To better understand the overall hygiene situation, National Hygiene baseline survey was conducted in 2014 and it was revealed 82% women and 86% adolescent girls use cloths during menstruation. The majority of adolescent girls change their cloths three times a day.12% school girls and 27% adult women wash cloth with soap and improved water and dry in sunlight for repeated use. Just over a third of adolescent girls and women knew about menstruation before menarche.40% girls miss school for a median of 3 days a month during menstruation. School facilities may contribute in this regard.6% and 22% school girls reported to have provided with menstrual hygiene education sessions and to have access to unlocked and clean separate improved latrine at school respectively. Survey also states a substantial number of women and girls are forbidden to participate in both religious and non-religious activities.

It is obvious that the scenarios are much worse in slums and in emergency situations.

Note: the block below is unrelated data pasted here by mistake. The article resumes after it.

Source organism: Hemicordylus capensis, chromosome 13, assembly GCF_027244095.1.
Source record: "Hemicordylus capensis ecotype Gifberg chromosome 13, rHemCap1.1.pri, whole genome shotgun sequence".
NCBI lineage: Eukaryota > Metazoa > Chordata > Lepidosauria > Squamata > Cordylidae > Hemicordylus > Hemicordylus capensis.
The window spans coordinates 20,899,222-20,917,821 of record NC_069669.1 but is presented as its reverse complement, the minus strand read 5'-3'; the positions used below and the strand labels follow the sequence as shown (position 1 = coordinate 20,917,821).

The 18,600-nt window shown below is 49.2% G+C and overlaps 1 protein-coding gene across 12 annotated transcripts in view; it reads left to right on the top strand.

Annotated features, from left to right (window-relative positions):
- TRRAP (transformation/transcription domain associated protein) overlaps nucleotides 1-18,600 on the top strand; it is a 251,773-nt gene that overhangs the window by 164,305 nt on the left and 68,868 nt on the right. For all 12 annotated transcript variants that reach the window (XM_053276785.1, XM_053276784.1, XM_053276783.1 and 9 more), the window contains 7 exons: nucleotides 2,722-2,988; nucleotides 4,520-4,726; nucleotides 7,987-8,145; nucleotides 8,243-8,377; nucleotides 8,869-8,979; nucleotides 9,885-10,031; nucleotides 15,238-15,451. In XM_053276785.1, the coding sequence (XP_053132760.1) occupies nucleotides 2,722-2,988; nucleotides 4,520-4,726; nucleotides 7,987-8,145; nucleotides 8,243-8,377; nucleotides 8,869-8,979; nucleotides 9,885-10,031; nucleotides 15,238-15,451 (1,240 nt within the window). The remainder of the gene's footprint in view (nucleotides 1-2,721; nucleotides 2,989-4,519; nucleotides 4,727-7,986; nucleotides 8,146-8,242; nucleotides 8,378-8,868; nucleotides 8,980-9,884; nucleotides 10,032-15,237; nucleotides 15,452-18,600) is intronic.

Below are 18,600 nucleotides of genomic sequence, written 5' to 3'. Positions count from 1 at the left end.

Based on the results from National Hygiene baseline survey several initiatives were being asked to be taken by the educational institutions which include ensuring separate latrines with MHM facilities, assigning a female teacher to discuss MHM, making sanitary napkin available at school and having these issues being monitored. Realizing the importance of the issue, different Government agencies and other stakeholders have taken a number of interventions and activities to improve the situation. In addition to that MHM is being integrated into WASH in Schools (WinS), adolescent health, nutrition and education sector programmes including the celebration of Menstrual Hygiene Day.